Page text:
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Procedure for moving Amaryllis from garden to indoors for Christm

Posted by leftynh6 6 (My Page) on
Tue, Aug 24, 10 at 22:11

I moved (downsized) in April. I unpotted a couple of 'big box' bulbs that had been kept inside and growing since last Christmas and planted them in a raised bed garden. They have done well and have seven leaves each.
How, and on what schedule do I start dormancy? How do I maintain dormancy. When should I repot for Christmas bloom?
I live in coastal NH so bulbs would be safe in garden till mid Oct. if schedule dictates.

Many thanks,
Lefty


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RE: Procedure for moving Amaryllis from garden to indoors for Chr

Hi, Lefty, I just down the street from you in Coastal MA! I have about 10 bulbs that were just about throw-aways late this spring no roots or leaves so out of desperation, I pulled them out of their pots and planted them all in a whiskey barrel and they all came to life and have grown these huge fantastic leaves! So.....I will be pulling them out just before the first frost hits, but for you you may need to pull them out earlier if you want them to bloom for Christmas. I believe they need 8-10 weeks of dormancy in a cool (around 55 degree) basement.

When I pull them up, I usually have mostly dead leaves, but in your case you leaves probably will still be green, I wash off the soil, I cut the roots in half as you probably will have a mop head of roots and I lay them out of the sun in the garage for how ever ever long it takes for the leaves to die off naturally. I never cut off the leaves until they have died naturally.......and this may take a few weeks. After the brown leaves have been removed, I peal the outer skin off the make sure there aren't any critters hiding. I them give them a light dusting of Captan, (optional) and put them in onion bags and then in a brown paper bag for their dormant time in the basement. Of course, at this time also, you'll check them for any signs of rot, which you cut out and again treat with Captan. I let them dry for another few days in the house and then I put them in their onion bags for storage. You want to make sure they are totally dry before you pack them away......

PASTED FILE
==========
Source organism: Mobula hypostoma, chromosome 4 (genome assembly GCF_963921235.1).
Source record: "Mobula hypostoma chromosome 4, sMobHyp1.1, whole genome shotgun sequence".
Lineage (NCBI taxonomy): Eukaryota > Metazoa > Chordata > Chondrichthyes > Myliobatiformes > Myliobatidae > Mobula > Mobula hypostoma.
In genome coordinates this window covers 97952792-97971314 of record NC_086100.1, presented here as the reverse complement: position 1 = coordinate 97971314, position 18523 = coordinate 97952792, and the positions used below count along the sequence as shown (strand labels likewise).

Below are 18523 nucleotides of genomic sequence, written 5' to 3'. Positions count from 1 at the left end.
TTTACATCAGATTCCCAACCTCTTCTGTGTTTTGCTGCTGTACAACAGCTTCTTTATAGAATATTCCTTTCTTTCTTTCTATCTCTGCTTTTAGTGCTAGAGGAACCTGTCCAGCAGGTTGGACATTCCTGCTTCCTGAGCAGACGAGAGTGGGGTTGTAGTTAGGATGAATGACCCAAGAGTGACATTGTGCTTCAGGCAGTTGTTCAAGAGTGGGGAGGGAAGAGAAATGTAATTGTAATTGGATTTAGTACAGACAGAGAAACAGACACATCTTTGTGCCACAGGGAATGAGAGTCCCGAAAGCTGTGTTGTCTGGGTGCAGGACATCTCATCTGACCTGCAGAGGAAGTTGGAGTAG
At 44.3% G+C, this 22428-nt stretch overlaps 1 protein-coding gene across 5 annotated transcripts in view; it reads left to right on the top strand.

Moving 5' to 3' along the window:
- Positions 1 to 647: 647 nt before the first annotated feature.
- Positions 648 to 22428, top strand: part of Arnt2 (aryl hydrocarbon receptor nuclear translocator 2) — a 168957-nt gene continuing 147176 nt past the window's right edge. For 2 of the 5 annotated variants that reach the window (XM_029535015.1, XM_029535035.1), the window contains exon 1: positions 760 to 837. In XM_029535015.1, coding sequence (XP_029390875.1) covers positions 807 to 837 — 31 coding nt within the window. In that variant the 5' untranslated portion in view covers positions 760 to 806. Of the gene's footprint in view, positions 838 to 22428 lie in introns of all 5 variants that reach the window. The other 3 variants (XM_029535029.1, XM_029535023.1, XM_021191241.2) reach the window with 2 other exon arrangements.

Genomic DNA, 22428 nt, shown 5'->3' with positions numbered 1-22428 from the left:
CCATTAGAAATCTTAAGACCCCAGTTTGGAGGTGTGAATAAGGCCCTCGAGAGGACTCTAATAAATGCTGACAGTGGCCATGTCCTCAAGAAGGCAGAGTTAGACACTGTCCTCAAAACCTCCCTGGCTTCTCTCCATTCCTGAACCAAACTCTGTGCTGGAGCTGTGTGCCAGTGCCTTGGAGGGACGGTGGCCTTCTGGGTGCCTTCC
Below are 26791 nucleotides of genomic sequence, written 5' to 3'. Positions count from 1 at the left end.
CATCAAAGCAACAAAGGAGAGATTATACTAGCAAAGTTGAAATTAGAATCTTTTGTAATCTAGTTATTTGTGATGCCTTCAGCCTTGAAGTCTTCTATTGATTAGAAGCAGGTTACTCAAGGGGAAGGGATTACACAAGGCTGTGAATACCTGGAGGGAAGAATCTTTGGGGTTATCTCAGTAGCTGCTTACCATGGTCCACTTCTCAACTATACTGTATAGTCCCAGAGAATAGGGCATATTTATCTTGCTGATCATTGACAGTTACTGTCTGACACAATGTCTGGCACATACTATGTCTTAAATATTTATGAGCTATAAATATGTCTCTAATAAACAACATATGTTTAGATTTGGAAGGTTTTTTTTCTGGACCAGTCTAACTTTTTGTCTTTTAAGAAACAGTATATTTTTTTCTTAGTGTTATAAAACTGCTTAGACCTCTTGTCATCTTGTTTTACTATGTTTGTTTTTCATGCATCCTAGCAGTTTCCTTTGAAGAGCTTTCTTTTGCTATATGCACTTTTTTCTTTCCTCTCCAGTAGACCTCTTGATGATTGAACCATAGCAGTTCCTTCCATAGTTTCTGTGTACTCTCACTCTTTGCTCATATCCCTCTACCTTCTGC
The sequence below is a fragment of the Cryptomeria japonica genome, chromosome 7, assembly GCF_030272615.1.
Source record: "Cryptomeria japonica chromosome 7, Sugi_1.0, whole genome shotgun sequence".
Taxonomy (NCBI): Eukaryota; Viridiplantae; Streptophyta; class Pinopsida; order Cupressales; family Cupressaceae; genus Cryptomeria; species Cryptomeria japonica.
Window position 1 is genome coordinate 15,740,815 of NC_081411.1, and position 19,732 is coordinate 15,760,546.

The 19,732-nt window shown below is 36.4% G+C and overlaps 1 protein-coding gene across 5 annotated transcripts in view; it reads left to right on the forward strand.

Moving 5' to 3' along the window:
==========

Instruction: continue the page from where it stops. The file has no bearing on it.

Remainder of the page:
You can start checking in about 8 weeks to see if there are any buds poking up and if so then you can pot them up. Now these bulbs are all on their own timetable so they may or may not bloom for you for the Holidays.

If you pull them out of the ground in mid Oct and we haven't had a frost yet (which is unlikely) then you'd have to wait a few more weeks for the leaves to die off naturally and that brings you up to Nov. Not enough time to get you flowers when you want them.
After all this, my sure fired advice to you would be to buy new bulbs for Christmas and let these bulbs bloom when they feel like it......nothing like a cheery flower in the Jan or Feb!!

Hope I didn't just confuse you more,

Donna


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RE: Procedure for moving Amaryllis from garden to indoors for Chr

I really don't know if what I say below will work for you, but it worked for me for three consecutive years and I'm going to try it again this year.
Actually for Chirstmas time 2007, 2008, and 2009, here was what I did.
1/ Around early September, I unpotted the plants that have at least 6 healthy leaves, cut off all the leaves but left a "neck" of about 2inches, and wash off the soil from the roots but left the roots intact;
2/ I hung the bulbs upside down to dry in the shade for about a week;
3/ I wrapped the bulbs, now dry, in newspaper and placed them in the vegetable compartment in my fridge for 8 weeks to "sleep";
4/ After the 8 weeks "dormancy", I brought the bulbs out, removed all the dried roots but left the healthy, whitish ones then placed the bulbs on top of glasses of water, to hydrate the good roots for a day (This is called "Maria's soak" by other members on this forum back then.) I took care not to let the basal plates touch the water.
5/ After a day sucking water, the whitish roots looked good then I planted the bulbs in good potting mix and waited for the scapes to show. Before planting, I watered the mix well. After planting, I placed the pots in a bright area and kept the mix moist. When I planted the bulbs, I only burried the bulbs to about 2/3.
6/ Within a short time thereafter, I would see scapes and new leaves from the bulbs. For the past two years, I would have blooms on the bulbs around the 5th week after replanting. The whole "procedures" took around 14 weeks, and I used this time to "back count" the date I wanted the blooms to appear.

The above steps were what Maria (from Virginia) shared with me. I hope they work for you, too.

Xuan


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